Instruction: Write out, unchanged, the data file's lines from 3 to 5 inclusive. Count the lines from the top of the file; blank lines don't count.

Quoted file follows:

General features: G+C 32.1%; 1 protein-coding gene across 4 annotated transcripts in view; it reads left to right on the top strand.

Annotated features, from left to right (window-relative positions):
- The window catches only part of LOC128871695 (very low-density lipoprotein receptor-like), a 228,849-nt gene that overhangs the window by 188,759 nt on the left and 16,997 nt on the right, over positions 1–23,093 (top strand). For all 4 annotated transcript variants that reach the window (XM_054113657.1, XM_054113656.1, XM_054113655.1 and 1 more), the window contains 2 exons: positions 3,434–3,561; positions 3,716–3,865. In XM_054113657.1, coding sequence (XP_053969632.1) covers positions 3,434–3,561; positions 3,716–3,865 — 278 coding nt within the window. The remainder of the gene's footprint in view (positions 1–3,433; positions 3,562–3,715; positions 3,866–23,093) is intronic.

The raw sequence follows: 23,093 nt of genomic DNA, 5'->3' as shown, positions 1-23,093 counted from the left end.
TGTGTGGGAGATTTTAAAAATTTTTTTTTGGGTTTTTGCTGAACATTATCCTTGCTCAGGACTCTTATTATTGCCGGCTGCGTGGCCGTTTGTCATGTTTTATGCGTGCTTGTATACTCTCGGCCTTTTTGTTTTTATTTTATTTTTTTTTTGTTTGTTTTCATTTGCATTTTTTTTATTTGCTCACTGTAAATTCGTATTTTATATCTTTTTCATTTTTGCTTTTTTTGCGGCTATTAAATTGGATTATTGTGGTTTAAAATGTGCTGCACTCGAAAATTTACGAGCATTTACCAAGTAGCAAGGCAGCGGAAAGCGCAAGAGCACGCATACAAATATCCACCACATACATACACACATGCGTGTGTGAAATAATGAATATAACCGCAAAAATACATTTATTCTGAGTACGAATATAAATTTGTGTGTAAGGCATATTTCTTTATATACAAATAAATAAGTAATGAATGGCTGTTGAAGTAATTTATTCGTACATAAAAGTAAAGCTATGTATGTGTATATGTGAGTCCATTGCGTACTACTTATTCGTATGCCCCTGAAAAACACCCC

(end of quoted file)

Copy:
- The window catches only part of LOC128871695 (very low-density lipoprotein receptor-like), a 228,849-nt gene that overhangs the window by 188,759 nt on the left and 16,997 nt on the right, over positions 1–23,093 (top strand). For all 4 annotated transcript variants that reach the window (XM_054113657.1, XM_054113656.1, XM_054113655.1 and 1 more), the window contains 2 exons: positions 3,434–3,561; positions 3,716–3,865. In XM_054113657.1, coding sequence (XP_053969632.1) covers positions 3,434–3,561; positions 3,716–3,865 — 278 coding nt within the window. The remainder of the gene's footprint in view (positions 1–3,433; positions 3,562–3,715; positions 3,866–23,093) is intronic.

The raw sequence follows: 23,093 nt of genomic DNA, 5'->3' as shown, positions 1-23,093 counted from the left end.
TGTGTGGGAGATTTTAAAAATTTTTTTTTGGGTTTTTGCTGAACATTATCCTTGCTCAGGACTCTTATTATTGCCGGCTGCGTGGCCGTTTGTCATGTTTTATGCGTGCTTGTATACTCTCGGCCTTTTTGTTTTTATTTTATTTTTTTTTTGTTTGTTTTCATTTGCATTTTTTTTATTTGCTCACTGTAAATTCGTATTTTATATCTTTTTCATTTTTGCTTTTTTTGCGGCTATTAAATTGGATTATTGTGGTTTAAAATGTGCTGCACTCGAAAATTTACGAGCATTTACCAAGTAGCAAGGCAGCGGAAAGCGCAAGAGCACGCATACAAATATCCACCACATACATACACACATGCGTGTGTGAAATAATGAATATAACCGCAAAAATACATTTATTCTGAGTACGAATATAAATTTGTGTGTAAGGCATATTTCTTTATATACAAATAAATAAGTAATGAATGGCTGTTGAAGTAATTTATTCGTACATAAAAGTAAAGCTATGTATGTGTATATGTGAGTCCATTGCGTACTACTTATTCGTATGCCCCTGAAAAACACCCC